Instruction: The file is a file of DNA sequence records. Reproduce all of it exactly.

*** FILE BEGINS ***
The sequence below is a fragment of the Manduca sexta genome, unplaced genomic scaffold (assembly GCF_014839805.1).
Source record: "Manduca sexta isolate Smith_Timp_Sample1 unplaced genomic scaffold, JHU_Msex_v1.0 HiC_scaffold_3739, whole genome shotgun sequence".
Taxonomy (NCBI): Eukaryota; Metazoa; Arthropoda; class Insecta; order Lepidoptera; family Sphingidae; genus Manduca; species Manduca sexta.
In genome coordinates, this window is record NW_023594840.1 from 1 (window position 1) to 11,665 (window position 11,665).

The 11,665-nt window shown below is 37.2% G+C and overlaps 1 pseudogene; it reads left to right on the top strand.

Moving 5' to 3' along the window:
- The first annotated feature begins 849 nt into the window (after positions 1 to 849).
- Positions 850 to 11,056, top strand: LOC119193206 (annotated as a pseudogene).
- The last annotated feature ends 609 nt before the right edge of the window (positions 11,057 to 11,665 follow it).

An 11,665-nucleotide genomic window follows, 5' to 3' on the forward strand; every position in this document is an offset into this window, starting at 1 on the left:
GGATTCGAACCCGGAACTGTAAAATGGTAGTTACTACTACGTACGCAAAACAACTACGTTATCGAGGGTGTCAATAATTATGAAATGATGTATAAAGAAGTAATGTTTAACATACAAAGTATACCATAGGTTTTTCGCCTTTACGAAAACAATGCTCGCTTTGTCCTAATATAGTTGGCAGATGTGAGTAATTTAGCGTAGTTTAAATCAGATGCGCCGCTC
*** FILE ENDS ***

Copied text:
The sequence below is a fragment of the Manduca sexta genome, unplaced genomic scaffold (assembly GCF_014839805.1).
Source record: "Manduca sexta isolate Smith_Timp_Sample1 unplaced genomic scaffold, JHU_Msex_v1.0 HiC_scaffold_3739, whole genome shotgun sequence".
Taxonomy (NCBI): Eukaryota; Metazoa; Arthropoda; class Insecta; order Lepidoptera; family Sphingidae; genus Manduca; species Manduca sexta.
In genome coordinates, this window is record NW_023594840.1 from 1 (window position 1) to 11,665 (window position 11,665).

The 11,665-nt window shown below is 37.2% G+C and overlaps 1 pseudogene; it reads left to right on the top strand.

Moving 5' to 3' along the window:
- The first annotated feature begins 849 nt into the window (after positions 1 to 849).
- Positions 850 to 11,056, top strand: LOC119193206 (annotated as a pseudogene).
- The last annotated feature ends 609 nt before the right edge of the window (positions 11,057 to 11,665 follow it).

An 11,665-nucleotide genomic window follows, 5' to 3' on the forward strand; every position in this document is an offset into this window, starting at 1 on the left:
GGATTCGAACCCGGAACTGTAAAATGGTAGTTACTACTACGTACGCAAAACAACTACGTTATCGAGGGTGTCAATAATTATGAAATGATGTATAAAGAAGTAATGTTTAACATACAAAGTATACCATAGGTTTTTCGCCTTTACGAAAACAATGCTCGCTTTGTCCTAATATAGTTGGCAGATGTGAGTAATTTAGCGTAGTTTAAATCAGATGCGCCGCTC